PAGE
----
As a parent, one of the joys of the holidays is recreating for my own children the traditions I enjoyed as a kid. Especially when it comes to Christmas. A cozy decorated tree, a month of playing Christmas music in the kitchen, oodles of cookies like my mom used to make, and cozy evenings spent reading Christmas picture books. It took half of December for me to realise I was going to have to throw a lot of those traditions out in favour of things that make more sense for, well, summertime. Wild rice and ham soup (a family tradition on Christmas Eve) just doesn’t sound that great when it’s 85 degrees with 100% humidity.
Add to this the fact that we don’t have any of our Christmas decorations with us – they’re still en route from California with the rest of our stuff. I decided to make do with what we had around, get crafty, and be creative. We decorated a driftwood tree with branches from around the property, pompoms, and spinifex on top as a star. My mother-in-law helped me find old fabric and coffee sacks to sew stockings for the kids (I used a wool sock for myself). A plant in the yard that had berries on it and doesn’t wilt easily became a makeshift mistletoe in the kitchen. We hung bunting and wreaths made from plants in the garden.
I had dreamt of cutting a pine tree at the beginning of December, but when we realised it wouldn’t last more than a week indoors in the heat, we waited until just before Christmas to find one. Pine trees aren’t native here and it’s helpful to remove them. We pulled off the side of the road and chopped a spindly Monterey Pine for ourselves. It was warm despite the summer rain, and the kids splashed (one of them naked) in mud puddles while we loaded the tree on the car. It was nothing like cutting a tree in the snowy Oregon mountains when I was a kid, but we’re making our own traditions. Naked puddle splashing just might have to become one of them.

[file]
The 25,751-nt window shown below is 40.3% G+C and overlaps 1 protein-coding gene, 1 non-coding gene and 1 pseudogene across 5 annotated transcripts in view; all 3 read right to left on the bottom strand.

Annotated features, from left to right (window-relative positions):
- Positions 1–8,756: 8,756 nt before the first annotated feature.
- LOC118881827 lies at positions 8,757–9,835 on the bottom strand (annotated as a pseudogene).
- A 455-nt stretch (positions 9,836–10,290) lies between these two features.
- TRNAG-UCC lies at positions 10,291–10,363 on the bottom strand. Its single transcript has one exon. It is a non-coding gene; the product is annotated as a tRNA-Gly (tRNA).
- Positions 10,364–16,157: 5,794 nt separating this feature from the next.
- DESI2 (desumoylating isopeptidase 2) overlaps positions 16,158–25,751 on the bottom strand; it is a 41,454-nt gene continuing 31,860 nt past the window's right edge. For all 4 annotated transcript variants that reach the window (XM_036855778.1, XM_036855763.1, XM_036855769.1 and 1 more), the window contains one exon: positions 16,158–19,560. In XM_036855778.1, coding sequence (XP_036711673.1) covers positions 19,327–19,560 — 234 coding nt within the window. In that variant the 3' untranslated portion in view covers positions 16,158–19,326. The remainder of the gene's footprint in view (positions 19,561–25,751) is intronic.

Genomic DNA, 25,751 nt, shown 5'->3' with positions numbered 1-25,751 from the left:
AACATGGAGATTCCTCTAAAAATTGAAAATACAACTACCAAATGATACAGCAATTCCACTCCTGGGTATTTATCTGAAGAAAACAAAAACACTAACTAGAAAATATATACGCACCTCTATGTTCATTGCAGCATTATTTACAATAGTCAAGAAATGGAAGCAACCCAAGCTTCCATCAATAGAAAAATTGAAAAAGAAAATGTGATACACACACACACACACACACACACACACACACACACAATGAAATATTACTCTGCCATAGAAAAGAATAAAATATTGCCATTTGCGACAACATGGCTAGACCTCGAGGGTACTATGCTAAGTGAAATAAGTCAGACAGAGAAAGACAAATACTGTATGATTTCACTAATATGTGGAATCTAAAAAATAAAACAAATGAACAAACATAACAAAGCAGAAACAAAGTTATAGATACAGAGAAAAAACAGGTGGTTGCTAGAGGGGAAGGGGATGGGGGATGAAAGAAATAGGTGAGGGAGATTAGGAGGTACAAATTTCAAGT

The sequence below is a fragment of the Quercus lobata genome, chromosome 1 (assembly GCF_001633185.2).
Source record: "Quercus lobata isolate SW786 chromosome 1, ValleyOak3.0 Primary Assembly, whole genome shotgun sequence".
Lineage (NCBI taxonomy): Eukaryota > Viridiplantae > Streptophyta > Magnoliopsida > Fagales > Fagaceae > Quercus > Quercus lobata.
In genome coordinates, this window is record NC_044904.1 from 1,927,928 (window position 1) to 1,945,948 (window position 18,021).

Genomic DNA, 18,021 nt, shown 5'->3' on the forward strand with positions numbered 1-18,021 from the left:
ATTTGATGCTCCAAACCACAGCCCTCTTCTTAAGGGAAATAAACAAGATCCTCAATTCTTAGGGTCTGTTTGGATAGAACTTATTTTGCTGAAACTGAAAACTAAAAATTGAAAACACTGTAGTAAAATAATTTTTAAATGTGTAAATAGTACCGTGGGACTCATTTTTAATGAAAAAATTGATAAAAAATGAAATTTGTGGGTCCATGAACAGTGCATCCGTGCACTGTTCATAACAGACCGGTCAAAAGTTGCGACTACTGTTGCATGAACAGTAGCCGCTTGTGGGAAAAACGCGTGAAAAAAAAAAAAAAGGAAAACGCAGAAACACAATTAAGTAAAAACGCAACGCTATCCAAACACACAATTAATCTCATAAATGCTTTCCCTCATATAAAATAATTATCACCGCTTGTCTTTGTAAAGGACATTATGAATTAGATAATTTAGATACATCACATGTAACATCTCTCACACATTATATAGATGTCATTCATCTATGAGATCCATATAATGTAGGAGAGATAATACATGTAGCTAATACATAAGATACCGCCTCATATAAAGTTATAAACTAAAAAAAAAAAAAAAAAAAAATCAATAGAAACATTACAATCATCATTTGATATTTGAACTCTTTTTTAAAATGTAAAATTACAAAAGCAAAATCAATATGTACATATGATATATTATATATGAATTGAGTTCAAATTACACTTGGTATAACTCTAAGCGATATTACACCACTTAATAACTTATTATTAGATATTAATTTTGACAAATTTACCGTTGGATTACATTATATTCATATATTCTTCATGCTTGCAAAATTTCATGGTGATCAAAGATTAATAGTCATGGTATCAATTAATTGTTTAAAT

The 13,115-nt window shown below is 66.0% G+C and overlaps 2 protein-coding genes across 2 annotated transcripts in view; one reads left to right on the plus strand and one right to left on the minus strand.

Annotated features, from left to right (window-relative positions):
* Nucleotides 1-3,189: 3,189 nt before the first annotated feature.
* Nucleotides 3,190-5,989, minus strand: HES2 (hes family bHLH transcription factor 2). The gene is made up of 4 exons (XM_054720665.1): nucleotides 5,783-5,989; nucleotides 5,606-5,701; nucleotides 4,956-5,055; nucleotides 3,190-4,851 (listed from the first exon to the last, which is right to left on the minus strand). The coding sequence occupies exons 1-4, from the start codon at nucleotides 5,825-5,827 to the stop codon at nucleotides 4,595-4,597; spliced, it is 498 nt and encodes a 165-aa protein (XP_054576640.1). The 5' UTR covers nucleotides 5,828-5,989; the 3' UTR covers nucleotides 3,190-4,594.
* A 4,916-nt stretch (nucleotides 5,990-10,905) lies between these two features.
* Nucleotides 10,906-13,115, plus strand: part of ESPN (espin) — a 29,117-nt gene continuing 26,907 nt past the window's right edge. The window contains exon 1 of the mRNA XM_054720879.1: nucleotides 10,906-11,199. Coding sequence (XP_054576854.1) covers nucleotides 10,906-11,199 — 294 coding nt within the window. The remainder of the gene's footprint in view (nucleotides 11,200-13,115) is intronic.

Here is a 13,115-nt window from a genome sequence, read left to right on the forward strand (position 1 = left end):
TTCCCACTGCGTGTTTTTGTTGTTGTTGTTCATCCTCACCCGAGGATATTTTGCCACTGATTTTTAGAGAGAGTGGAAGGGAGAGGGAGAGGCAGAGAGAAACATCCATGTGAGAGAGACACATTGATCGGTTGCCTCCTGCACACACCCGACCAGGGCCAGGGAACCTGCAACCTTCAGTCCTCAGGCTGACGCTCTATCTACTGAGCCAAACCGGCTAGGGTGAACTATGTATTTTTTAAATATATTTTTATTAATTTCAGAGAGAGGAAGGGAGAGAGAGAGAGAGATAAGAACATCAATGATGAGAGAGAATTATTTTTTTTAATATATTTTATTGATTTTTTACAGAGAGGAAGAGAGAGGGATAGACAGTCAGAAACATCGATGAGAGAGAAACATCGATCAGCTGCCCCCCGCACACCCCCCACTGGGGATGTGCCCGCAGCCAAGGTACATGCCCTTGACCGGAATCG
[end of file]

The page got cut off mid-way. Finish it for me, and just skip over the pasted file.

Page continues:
The food we made was also nothing like what I am used to. It was too hot to bake cookies, though I did manage some delicious brioche cinnamon buns for Christmas brunch and tried my hand at fruit cake. We had ham and potatoes planned for Christmas dinner, but at the last minute decided we couldn’t stand turning on the oven so we made quesadillas and guacamole for dinner.
It’s the season for stone fruit, watermelon, corn, and all those scrumptious summertime things, and our garden was bursting with beans, zucchini, and cucumbers. In the end we embraced these things and it all felt more like a Fourth of July BBQ to me than Christmas. But the warmth of family and good food never fails to elicit that holiday spirit, no matter what the season.
After presents and the usual Christmas morning excitement, we headed down to the beach for an afternoon at our favourite little bay. Another family was heading out for a surf together, and others picnicked and swam. The kids ran and splashed while Isaac and I took turns going for swims out in the clear water. The weather was splendid, the sea was warm, and we had slices of cold watermelon to snack on. It was all quite perfect in the end. As I tucked our toddler into bed that night he said, “Mama, I had a wonderful Christmas.” Which is all I really wanted for Christmas anyway.